Wow. I just can’t wait to see how this plays out once this report shows up in the Oval Office.

Greyhound, one of the oldest passenger bus lines in the country, has announced that it will no longer allow Border Patrol agents to board its buses to check the immigration and citizenship status of passengers. Stickers will be placed on all of their buses informing law enforcement that they won’t be allowed on the bus unless they have a warrant to search for a specific suspect. I’ve got a feeling that somebody at 1600 Pennsylvania Avenue isn’t going to be a fan of this policy change. (Associated Press)

Greyhound, the nation’s largest bus company, said Friday it will stop allowing Border Patrol agents without a warrant to board its buses to conduct routine immigration checks.

The company’s announcement came one week after The Associated Press reported on a leaked Border Patrol memo confirming that agents can’t board private buses without the consent of the bus company. Greyhound had previously insisted that even though it didn’t like the immigration checks, it had no choice under federal law but to allow them.

In an emailed statement, the company said it would notify the Department of Homeland Security that it does not consent to unwarranted searches on its buses or in areas of terminals that are not open to the public — such as company offices or any areas a person needs a ticket to access.

Perhaps this news isn’t quite as bad as it could be, which isn’t saying much. The memo that the AP obtained specifies that this policy would apply “at non-checkpoint locations.” That’s important because the first thought that crossed my mind was to wonder if we couldn’t even check passengers at border crossings. That’s just an invitation to illegal immigrants that would cost no more than a bus ticket.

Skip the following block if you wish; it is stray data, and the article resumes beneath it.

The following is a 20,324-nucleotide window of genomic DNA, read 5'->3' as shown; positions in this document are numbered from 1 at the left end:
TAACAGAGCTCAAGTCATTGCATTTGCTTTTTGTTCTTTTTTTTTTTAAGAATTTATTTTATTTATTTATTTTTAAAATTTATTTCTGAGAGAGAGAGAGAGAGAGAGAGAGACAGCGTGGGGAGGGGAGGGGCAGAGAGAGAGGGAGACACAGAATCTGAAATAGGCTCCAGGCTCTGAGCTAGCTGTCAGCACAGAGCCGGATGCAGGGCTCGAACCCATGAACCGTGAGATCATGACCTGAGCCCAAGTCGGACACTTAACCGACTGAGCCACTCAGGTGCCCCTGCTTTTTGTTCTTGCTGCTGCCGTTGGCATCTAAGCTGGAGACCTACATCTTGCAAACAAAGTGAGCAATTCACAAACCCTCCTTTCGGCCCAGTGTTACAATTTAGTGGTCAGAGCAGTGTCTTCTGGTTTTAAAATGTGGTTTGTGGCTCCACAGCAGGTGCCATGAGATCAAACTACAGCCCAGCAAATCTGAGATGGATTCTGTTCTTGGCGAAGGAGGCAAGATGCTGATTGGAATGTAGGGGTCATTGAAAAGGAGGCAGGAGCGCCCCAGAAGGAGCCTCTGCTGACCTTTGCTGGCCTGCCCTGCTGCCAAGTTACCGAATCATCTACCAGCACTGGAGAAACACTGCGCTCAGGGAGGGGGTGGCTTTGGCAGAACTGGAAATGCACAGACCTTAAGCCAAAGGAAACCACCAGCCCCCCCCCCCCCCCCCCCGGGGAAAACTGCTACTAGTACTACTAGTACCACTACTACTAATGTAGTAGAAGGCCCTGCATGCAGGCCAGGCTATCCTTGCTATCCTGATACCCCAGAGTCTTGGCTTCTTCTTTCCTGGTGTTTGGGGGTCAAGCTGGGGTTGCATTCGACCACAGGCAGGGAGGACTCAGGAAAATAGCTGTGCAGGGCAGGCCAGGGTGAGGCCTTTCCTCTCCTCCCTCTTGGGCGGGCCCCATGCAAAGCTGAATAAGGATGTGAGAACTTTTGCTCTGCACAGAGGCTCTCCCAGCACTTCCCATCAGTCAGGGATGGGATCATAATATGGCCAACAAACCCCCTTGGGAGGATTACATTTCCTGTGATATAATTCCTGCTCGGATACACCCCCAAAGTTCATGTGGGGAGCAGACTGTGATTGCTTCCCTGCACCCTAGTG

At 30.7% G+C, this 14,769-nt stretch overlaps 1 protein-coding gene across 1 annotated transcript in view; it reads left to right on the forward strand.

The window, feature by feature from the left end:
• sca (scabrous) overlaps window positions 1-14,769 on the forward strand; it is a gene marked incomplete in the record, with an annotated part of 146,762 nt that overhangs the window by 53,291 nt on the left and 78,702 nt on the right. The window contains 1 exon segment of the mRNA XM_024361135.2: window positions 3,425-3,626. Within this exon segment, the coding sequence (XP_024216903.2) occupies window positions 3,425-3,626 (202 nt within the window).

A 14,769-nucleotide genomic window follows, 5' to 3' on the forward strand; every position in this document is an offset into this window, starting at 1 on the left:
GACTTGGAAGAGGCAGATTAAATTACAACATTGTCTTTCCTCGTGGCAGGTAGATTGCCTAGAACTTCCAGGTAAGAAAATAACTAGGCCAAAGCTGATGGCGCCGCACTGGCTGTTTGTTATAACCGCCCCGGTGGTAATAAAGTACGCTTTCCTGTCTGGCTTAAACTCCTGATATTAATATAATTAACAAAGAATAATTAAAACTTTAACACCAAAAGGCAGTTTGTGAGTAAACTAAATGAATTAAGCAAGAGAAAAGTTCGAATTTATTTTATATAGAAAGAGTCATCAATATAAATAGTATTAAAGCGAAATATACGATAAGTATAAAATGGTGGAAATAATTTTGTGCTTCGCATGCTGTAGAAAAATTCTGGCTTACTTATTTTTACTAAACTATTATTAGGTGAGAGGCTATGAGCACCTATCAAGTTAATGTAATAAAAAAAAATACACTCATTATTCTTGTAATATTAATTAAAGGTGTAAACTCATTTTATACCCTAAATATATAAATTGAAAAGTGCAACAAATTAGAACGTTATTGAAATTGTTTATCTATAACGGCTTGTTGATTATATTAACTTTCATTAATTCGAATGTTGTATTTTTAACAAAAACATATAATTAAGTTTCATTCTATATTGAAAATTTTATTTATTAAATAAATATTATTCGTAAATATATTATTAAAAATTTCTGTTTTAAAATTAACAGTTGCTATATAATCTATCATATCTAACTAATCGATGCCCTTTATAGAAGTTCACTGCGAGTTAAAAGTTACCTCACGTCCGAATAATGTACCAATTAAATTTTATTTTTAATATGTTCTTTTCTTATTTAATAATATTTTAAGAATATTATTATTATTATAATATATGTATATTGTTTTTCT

Still, it’s not good. But what can the White House do about it, right? I mean, after all, Greyhound is a private company and they set their own policies. Well… not so fast.

We’ve seen President Trump in action before on these types of disputes. Both state governments and private companies frequently rely on the good graces of the federal government to get things done. And as it turns out, in order for Greyhound to legally operate their business with any bus routes that cross state lines, there are a few legal hoops to jump through. Primarily, they need a Motor Carrier Number (MCN) issued by the Federal Motor Carrier Safety Administration.

In order to qualify for an MCN from the FMCSA, the company is required to show, among other things, that they are properly ensuring the safety of their passengers. But are you really doing that if you won’t allow law enforcement to make sure there are no potentially criminal illegal aliens in their midst? Seems to me that President Trump could pick up the phone and call the head of the FMCSA and direct them to look into the matter.

Say… nice Motor Carrier Number you’ve got there. Be a real shame if anything were to happen to it.

Suspend the company’s MCN and they’re out of business the same day, except for local routes that don’t cross state lines. And each state also has its own Motor Carrier Safety Administration to cover companies running local routes. Any of the red states with governors more sympathetic to Trump’s agenda could probably consider a similar phone call.

Would that be dirty pool? Well, at a minimum it would certainly be an example of playing hardball. But would Trump actually do it? Just ask all the people in New York who can no longer get into the Trusted Traveler programs.